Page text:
The rules are there for a reason and you can imagine a scenario where the flexibility that Richards demanded of EPCR was abused to draft in a stronger player who had, perhaps, recovered from injury quicker than expected. Perhaps EPCR should have allowed Newcastle to register a tighthead specialist and then play with 14 men?

Richards expects to have two tightheads back in harness for the return fixture and the Falcons did enough at Murrayfield to suggest that Edinburgh will have to improve on Friday’s form if they are to collect another five points next Sunday. Cockerill’s side failed to hold on to the slippy ball in the contact zone. The midfield still looks like a work in progress, although Matt Scott may be back in the mix, and why does the powerhouse carrier Duhan van der Merwe, perfect for Friday’s conditions, stay on his wing rather than go looking for work?

At least Edinburgh are going well in Europe because their form in the Guinness Pro14 is sketchy. Cockerill’s side occupy fifth place in Conference B, a full seven points off Ulster in third, the final play-off place.

As Cockerill has already admitted, once you are in the Champions Cup it becomes much more difficult to qualify for the main event. The coach has always insisted that he concentrates on the “day job” of picking up league points but this season Edinburgh look a little like the club of old who shone brightest in knockout competitions while struggling with the weekly grind of league rugby.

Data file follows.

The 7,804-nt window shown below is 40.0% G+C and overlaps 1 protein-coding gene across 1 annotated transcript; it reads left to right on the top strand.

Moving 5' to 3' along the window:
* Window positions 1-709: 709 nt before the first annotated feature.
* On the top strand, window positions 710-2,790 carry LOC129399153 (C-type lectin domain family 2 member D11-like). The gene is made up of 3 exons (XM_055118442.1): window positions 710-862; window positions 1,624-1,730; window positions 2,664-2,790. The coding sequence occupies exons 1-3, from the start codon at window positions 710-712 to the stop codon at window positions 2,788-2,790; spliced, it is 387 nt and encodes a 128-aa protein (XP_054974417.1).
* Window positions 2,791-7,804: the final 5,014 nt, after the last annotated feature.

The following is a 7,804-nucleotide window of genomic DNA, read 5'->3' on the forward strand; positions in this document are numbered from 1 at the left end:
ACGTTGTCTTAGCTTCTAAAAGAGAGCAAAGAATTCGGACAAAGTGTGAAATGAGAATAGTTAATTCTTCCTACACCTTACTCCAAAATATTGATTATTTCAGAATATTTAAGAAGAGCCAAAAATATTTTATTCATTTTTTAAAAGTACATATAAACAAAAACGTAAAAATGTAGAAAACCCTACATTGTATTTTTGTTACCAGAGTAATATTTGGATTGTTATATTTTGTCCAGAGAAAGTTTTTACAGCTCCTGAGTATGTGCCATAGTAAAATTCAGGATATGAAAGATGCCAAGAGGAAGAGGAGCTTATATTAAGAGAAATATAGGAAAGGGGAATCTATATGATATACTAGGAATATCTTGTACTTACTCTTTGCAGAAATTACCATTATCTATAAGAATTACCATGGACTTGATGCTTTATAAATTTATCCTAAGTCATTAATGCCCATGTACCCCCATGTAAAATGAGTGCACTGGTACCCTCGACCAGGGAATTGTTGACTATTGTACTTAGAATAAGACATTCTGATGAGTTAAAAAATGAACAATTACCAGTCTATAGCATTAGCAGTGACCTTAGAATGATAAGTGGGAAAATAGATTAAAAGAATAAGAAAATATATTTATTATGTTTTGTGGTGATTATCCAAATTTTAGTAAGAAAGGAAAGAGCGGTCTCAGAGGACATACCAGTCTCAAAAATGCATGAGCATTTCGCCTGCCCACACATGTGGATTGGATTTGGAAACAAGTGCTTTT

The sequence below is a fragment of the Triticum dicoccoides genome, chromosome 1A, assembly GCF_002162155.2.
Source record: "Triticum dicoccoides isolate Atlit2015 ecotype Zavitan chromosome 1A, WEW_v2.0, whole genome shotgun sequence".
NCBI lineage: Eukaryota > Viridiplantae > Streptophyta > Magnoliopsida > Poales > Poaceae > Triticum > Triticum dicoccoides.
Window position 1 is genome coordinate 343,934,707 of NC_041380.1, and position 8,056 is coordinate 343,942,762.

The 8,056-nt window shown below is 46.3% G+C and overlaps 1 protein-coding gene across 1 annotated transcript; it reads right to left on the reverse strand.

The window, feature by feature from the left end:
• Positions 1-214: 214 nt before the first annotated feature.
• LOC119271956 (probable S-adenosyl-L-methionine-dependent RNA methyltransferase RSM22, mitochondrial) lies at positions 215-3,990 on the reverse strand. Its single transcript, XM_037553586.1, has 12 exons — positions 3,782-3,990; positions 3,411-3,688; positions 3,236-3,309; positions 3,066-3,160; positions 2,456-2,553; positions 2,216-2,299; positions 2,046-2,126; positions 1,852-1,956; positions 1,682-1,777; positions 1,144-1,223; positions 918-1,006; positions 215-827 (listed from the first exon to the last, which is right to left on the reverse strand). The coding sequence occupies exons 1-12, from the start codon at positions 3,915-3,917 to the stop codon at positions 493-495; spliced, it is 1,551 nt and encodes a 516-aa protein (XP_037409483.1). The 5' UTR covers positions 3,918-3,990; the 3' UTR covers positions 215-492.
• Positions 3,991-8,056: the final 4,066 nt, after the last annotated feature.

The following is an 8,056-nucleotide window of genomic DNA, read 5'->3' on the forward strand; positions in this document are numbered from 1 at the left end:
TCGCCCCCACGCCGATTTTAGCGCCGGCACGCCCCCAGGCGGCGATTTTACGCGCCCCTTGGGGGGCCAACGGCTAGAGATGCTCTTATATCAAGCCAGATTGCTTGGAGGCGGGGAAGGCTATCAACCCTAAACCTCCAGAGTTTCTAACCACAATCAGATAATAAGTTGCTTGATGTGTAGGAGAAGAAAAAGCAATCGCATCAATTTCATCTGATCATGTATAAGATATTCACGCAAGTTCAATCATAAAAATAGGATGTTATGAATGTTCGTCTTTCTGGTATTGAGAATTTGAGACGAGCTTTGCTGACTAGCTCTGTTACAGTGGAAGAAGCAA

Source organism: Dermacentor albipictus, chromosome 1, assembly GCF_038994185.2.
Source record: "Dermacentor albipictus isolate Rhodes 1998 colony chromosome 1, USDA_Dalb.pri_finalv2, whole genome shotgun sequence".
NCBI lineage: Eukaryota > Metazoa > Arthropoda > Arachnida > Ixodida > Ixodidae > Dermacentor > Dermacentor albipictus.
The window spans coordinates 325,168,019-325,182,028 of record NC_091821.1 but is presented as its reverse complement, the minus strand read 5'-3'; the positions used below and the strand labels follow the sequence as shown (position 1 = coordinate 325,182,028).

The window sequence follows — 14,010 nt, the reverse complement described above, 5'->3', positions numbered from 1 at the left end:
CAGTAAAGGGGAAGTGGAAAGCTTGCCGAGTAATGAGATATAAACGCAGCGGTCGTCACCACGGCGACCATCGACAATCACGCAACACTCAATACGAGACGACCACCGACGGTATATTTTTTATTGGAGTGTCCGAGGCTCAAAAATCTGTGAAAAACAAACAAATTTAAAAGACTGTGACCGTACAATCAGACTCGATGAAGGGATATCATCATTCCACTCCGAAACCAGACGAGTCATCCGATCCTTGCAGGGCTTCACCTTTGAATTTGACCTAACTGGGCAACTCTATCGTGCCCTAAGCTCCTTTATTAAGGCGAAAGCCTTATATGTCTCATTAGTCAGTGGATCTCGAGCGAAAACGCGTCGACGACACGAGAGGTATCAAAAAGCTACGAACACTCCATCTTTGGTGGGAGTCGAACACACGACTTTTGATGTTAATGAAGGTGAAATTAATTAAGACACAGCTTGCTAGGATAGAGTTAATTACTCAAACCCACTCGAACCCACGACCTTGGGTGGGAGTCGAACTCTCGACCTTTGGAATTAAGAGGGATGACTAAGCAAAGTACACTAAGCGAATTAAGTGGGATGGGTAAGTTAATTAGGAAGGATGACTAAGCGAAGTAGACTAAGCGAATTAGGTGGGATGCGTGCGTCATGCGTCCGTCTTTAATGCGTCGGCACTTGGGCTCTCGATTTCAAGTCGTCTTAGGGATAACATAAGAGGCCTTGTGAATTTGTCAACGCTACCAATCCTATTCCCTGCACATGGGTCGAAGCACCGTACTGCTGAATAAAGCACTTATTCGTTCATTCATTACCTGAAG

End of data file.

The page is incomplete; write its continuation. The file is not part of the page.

Kinghorn isn’t buying it. “I don’t think so,” he said. “We’ve had a really tough run in the league, had a lot of boys injured and a lot of boys away on international duty. I think the boys who have been here have done really well up against some pretty much full-strength teams. We’ve not lost at home, and although we’re struggling with our away form we’re not too worried about it just yet.”

There were several reasons for Edinburgh to be optimistic after Friday. Henry Pyrgos not only kicked well on a miserable night but he twice picked out scoring passes from a host of options. Replacement hooker David Cherry made a jaw-dropping cover tackle on a flying Falcons winger Adam Radwan who had already danced past Darcy Graham. And Viliame Mata continues to spread festive cheer like an outsized elf.

The Fijian breakaway carried the ball 27 times for 106 metres, almost double the next nearest player on both counts, but it was in the build up to Kinghorn’s 72nd-minute bonus point try that Mata showed his true worth. The Fijian got the ball around the halfway line and while fending a defender with his left hand he popped the ball out the back of his right straight to Jaco van der Walt on the wrap around. The fly-half hacked ahead and Kinghorn was first to the ball as it bobbled over the Falcons try line.

“I was panicking a little bit 
because it wasn’t popping up,” said the full-back, “but Mish [Hamish Watson] was talking to me, saying I’ve got time, so I was keeping 
calm. Bill [Mata] has been in great form for us and can pull something out of nothing, as you saw for that try.”

Edinburgh have a decent shout at making the quarter-finals but only, you fancy, if their talismanic Fijian stays on the field.